Yes, there’s a problem with “Libertarian Wishful Thinking.” But there’s hope, despite Bob Higgs’ clear-sighted glumness.

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[cross-posted from my Ludwig von Mises Institute-hosted blog.] 

Robert Higgs, Senior Fellow in Political Economy and Editor at Large, The Independent Review, has a piece up at The Independent Institute (last Tuesday, April 9), “Libertarian Wishful Thinking,” that is worth a “gander”.

I’d like to focus on the paragraphs excerpted below, and then give Bob and other lovers of freedom a little “goose”.

Says Mr. Higgs:

As a rule, libertarians incline toward wishful thinking. They constantly pluck little events, statements, and movies from the flow of life and cry out, “Eureka! Libertarianism is on the march!” With some of my friends, this tendency is so marked that I have become amused by its recurrent expression—well, there he goes again!

Some of this tendency springs, I believe, from their immersion in abstract thought and writing. …

One who maintains, as I do, that the existing system may crumble little by little, having heedlessly sowed thousands of poisonous seeds of its own destruction, but almost certainly will never just roll over and admit defeat, may seem to be a defeatist. But nothing is gained by entertaining an unrealistic view of what liberty lovers are up against. Even if one believes, as I do, that the existing system is not viable in the very long run, it may last in episodically patched-up forms for a long, long time. There are no magic bullets, such as abolishing the Fed. The state can use other means in the highly unlikely event that it should no longer have the Fed in its arsenal. The same can be said about most of the system’s other key elements. …

In truth, the time for liberty lovers to make a stand that had a fighting chance of success was a century ago. But that chance was squandered, if indeed it ever packed much punch. … Wishful thinking about the impending triumph of liberty may be uplifting for libertarians, but it avails neither them nor the world anything of real importance.

But it seems to me that while there is a great deal of truth here, simply acknowledging that vested interests are large and block change is not particularly productive and suffers from a failure to see the weak points in Goliath/Leviathan. Are there really no “magic bullets”? Are there no productive and achievable ways to “patch up” the system?? No leverage to apply to overthrow “this fascistic Rome”?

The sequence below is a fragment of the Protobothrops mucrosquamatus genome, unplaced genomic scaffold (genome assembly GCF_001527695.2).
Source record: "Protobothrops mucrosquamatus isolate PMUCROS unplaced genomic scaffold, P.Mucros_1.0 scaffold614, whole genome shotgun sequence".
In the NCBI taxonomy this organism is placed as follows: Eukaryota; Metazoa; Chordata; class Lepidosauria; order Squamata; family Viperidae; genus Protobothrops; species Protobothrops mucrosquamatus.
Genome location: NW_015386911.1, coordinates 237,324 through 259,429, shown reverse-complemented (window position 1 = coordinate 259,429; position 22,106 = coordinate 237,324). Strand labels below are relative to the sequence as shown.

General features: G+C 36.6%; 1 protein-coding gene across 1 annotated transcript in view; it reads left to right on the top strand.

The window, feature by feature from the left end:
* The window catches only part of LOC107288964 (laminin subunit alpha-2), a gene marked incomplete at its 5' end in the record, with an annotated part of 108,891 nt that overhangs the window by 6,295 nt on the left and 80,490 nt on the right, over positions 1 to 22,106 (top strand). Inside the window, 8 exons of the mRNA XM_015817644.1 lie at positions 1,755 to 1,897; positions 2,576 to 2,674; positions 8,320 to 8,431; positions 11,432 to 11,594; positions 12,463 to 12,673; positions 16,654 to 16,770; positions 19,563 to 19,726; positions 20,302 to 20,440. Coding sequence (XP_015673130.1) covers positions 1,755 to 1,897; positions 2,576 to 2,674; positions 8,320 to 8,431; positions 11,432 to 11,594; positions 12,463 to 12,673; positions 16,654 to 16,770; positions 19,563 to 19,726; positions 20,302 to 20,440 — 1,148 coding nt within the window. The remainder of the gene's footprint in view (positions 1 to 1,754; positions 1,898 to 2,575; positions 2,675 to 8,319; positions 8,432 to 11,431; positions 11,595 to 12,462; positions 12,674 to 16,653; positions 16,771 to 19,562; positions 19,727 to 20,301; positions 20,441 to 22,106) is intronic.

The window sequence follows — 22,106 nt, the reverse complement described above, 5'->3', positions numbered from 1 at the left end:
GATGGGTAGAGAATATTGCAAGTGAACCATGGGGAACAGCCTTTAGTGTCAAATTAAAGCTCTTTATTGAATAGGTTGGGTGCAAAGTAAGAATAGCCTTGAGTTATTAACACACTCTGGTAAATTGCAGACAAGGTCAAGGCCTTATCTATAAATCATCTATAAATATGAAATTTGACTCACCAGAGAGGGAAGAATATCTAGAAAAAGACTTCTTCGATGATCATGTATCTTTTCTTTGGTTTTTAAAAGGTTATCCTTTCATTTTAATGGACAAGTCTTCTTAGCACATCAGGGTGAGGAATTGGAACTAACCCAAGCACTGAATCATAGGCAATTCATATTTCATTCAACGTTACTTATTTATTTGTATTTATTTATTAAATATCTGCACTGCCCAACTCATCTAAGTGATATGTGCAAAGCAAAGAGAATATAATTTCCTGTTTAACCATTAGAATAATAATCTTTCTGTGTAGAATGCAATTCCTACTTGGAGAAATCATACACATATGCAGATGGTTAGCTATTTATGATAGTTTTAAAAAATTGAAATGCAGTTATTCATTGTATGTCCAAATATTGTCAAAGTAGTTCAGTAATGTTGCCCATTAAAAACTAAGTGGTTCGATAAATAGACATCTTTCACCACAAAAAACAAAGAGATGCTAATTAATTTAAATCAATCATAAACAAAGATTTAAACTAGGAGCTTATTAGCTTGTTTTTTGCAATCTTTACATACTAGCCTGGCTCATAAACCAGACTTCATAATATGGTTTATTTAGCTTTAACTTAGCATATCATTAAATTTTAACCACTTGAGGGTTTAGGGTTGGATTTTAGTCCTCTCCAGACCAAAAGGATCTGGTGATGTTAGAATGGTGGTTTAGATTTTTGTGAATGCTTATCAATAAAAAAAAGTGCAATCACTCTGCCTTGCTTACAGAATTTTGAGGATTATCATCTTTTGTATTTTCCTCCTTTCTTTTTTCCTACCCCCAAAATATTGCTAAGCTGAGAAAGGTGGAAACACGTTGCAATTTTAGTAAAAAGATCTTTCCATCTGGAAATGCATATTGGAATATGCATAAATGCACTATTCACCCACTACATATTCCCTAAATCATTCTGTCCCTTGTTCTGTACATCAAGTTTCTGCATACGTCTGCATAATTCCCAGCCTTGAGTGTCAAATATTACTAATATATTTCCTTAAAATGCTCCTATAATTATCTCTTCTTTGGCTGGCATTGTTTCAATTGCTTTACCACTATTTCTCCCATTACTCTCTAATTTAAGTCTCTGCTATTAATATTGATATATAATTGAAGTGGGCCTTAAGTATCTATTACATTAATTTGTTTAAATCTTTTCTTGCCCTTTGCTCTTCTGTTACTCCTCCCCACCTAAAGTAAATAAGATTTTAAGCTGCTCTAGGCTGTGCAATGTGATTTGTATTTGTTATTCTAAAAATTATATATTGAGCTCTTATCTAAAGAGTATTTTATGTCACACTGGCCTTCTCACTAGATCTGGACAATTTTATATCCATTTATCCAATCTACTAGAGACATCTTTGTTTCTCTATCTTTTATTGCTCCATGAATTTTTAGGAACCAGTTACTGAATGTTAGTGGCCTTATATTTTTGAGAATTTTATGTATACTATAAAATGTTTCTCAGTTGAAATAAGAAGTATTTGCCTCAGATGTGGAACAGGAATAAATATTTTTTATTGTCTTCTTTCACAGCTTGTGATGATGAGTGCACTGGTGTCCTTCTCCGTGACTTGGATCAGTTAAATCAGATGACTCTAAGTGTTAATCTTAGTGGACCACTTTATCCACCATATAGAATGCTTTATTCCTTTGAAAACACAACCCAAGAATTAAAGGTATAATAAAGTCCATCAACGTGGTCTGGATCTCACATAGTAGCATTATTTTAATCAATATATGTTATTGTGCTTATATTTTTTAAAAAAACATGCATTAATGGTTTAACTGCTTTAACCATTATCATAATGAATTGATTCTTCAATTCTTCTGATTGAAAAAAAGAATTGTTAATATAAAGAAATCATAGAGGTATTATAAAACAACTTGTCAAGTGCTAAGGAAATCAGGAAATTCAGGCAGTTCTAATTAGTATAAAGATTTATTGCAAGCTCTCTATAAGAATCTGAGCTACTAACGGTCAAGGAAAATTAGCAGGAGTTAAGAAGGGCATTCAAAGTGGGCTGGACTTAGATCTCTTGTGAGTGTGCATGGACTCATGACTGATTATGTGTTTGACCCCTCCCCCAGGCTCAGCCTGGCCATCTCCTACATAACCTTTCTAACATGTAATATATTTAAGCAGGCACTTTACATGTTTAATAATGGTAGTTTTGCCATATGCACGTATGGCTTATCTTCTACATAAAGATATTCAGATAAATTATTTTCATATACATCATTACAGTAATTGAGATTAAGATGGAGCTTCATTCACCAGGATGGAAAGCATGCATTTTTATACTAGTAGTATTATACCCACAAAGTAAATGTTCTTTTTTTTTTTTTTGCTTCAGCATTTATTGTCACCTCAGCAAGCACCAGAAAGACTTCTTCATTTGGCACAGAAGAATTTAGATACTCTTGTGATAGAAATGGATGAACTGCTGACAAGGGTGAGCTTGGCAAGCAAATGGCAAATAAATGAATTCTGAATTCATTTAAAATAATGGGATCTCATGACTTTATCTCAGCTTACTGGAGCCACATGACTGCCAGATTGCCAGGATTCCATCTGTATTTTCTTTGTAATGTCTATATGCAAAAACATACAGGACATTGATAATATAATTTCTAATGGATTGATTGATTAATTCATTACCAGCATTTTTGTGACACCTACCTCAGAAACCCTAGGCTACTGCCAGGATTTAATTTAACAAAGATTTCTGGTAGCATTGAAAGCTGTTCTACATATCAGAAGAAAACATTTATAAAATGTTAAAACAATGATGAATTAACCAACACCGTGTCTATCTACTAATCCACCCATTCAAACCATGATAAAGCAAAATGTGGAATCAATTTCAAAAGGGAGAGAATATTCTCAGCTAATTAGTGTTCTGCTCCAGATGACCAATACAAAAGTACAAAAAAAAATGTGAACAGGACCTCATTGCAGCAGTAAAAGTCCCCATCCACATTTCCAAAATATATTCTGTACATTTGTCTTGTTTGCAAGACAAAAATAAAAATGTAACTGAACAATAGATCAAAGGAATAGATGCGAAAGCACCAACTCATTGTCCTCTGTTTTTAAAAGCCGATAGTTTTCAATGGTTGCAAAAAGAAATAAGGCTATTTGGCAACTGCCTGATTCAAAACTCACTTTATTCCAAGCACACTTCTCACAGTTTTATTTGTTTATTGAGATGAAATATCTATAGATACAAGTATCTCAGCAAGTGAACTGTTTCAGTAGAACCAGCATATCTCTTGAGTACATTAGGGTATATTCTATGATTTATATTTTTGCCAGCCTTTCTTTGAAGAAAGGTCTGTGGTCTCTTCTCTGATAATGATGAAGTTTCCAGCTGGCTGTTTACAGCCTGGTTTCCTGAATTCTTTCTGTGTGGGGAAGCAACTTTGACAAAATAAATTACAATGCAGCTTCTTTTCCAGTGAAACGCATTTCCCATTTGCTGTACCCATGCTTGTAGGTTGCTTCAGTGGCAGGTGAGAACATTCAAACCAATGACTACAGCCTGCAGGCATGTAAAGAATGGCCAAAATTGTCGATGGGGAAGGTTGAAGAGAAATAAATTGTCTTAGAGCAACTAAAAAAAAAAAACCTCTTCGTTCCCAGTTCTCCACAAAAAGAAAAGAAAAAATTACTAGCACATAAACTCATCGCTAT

So I left the following comment; your further thoughts, here or at Bob’s post, are welcome:

While I think Bob is right that libertarians should lose their wishful thinking, I also feel that the real problem is that libertarians aren’t really putting on their thinking caps and thinking creatively.

“There are no magic bullets,” Bob says. But there ARE pressure points on which to focus.

Like attacking the corporate risk socialization that has fuelled upset citizens to act as Baptists in the charade so well played by the Bootleggers in building the Regulatory State.

Like using the states as experiments to create many agents of Creative Destruction against the Federal Govt and the crony capitalists.

Some thoughts here:

http://blogs.law.harvard.edu/tokyotom/2012/05/07/note-to-larry-lessig-on-his-anti-corruption-pledge-limited-liability-corporations-are-the-taproot-of-both-growing-government-and-anonymous-rent-seeking/

http://blogs.law.harvard.edu/tokyotom/2013/03/22/as-bob-monks-says-corporate-governance-has-failed-and-its-time-to-move-on-so-whats-next-unleash-the-hounds/

http://mises.org/community/blogs/tokyotom/search.aspx?q=limited+liability

I don’t think we need to throw our hands up at all, or to lose our optimism. Rather, we need to start finding ways to rein in risk socialization and the “Other People’s Money” game by requiring economic actors to have MORE personal “Skin In the Game.”

Hopefully,

Tom

TokyoTom | Apr 15, 2013 | Reply

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